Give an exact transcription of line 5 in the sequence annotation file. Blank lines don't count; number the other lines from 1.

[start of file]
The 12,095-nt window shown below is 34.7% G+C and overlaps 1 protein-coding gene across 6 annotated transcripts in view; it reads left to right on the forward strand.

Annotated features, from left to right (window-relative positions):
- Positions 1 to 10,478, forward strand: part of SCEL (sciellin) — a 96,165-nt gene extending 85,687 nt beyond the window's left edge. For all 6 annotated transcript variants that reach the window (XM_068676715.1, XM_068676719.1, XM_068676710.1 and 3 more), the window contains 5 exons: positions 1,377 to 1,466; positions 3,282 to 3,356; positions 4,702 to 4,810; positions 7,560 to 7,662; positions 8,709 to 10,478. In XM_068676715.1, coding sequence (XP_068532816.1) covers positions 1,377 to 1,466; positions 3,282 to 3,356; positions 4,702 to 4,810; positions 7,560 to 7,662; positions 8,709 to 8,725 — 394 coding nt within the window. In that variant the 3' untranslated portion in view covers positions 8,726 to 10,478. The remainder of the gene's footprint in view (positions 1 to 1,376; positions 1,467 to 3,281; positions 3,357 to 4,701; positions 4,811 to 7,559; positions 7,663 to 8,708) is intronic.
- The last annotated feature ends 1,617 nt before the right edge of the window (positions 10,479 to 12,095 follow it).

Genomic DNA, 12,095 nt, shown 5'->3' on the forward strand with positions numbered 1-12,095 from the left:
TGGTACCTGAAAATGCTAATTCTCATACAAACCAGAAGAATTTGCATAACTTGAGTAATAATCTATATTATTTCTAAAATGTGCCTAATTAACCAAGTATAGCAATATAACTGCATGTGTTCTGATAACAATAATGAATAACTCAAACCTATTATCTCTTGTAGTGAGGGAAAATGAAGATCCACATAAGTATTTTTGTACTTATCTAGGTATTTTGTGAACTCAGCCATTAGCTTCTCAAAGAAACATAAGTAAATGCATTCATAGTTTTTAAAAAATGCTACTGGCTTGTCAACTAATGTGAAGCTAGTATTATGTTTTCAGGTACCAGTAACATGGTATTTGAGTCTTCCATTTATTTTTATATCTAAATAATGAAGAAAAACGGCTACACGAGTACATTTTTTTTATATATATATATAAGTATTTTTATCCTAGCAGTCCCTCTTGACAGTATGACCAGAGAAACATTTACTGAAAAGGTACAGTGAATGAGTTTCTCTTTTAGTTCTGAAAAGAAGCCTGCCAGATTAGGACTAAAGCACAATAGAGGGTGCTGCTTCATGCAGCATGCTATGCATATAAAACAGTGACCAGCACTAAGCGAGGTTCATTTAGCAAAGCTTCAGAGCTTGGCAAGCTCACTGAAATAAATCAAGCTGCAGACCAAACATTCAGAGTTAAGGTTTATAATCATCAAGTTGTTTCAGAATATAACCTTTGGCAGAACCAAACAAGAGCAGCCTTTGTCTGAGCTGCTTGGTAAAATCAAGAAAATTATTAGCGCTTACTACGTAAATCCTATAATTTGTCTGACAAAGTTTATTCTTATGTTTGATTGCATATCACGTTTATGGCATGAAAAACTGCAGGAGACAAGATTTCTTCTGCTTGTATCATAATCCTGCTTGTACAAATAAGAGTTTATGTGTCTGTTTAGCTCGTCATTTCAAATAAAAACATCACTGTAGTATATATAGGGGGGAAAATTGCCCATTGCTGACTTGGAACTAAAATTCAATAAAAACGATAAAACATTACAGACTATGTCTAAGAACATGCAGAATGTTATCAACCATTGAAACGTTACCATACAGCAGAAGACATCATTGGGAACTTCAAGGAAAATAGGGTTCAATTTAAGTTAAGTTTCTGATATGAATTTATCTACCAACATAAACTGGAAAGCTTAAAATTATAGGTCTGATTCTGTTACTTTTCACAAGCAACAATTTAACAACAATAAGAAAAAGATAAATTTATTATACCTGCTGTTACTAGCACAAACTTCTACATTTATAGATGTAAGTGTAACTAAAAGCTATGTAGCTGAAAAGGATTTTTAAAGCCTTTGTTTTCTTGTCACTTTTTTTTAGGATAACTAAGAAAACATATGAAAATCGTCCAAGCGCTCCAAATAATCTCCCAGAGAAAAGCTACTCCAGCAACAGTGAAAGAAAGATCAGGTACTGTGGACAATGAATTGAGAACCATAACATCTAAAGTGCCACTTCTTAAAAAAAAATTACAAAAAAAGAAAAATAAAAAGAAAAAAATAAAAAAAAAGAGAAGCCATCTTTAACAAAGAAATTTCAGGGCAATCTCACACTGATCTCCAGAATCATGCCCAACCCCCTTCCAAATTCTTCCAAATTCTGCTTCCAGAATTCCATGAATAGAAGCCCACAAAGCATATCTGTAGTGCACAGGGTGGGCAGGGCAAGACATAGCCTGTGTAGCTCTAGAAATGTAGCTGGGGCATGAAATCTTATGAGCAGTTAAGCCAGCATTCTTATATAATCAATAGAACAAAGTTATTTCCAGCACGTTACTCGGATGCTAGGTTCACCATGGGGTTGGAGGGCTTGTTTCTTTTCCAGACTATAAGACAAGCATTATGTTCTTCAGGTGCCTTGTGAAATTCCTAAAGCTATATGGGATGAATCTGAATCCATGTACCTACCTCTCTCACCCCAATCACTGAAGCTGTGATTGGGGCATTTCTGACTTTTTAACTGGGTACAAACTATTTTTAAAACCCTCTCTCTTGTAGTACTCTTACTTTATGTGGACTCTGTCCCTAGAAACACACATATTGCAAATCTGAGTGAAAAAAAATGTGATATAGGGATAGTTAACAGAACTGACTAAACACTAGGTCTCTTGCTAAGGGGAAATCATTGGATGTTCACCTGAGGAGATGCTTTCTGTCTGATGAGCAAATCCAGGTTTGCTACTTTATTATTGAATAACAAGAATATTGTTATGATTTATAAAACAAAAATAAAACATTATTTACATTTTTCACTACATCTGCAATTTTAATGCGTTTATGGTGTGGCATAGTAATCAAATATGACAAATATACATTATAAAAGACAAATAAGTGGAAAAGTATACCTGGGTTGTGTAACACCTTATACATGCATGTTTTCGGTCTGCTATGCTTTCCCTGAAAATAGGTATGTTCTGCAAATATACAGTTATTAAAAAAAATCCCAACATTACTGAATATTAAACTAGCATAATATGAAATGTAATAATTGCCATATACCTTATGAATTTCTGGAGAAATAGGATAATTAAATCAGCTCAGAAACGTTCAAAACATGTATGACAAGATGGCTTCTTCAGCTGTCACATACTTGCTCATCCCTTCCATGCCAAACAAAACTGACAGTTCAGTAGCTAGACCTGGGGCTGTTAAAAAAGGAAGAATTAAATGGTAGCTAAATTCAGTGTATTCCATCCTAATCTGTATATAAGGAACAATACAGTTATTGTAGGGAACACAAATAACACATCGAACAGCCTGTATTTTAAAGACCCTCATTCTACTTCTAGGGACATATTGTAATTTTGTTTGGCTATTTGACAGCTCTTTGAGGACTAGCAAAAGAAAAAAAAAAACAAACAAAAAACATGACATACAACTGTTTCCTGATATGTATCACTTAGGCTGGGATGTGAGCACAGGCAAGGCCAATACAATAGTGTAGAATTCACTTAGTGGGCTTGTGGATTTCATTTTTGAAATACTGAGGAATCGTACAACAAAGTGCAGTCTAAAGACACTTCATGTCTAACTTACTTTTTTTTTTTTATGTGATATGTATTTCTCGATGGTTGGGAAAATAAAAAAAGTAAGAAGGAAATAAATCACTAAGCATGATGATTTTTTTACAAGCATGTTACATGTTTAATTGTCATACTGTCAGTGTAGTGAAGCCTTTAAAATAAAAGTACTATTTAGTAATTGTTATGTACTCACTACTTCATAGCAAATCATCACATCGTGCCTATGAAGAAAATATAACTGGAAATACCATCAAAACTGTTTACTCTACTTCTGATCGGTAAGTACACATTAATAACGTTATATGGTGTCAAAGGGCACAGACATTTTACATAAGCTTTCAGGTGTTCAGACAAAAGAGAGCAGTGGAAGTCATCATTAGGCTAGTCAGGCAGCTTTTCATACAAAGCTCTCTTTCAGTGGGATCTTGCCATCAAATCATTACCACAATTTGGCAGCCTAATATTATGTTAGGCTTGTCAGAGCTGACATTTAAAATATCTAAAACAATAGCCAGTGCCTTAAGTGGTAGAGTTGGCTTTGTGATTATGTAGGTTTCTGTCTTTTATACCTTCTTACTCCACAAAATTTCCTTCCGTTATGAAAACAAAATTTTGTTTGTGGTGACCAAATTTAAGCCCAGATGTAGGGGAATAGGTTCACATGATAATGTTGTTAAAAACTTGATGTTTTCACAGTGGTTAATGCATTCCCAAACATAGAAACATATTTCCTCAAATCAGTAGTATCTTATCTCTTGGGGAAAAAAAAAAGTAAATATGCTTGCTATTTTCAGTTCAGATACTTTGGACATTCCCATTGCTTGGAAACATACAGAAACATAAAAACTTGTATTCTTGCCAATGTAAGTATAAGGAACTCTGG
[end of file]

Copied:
Genomic DNA, 12,095 nt, shown 5'->3' on the forward strand with positions numbered 1-12,095 from the left: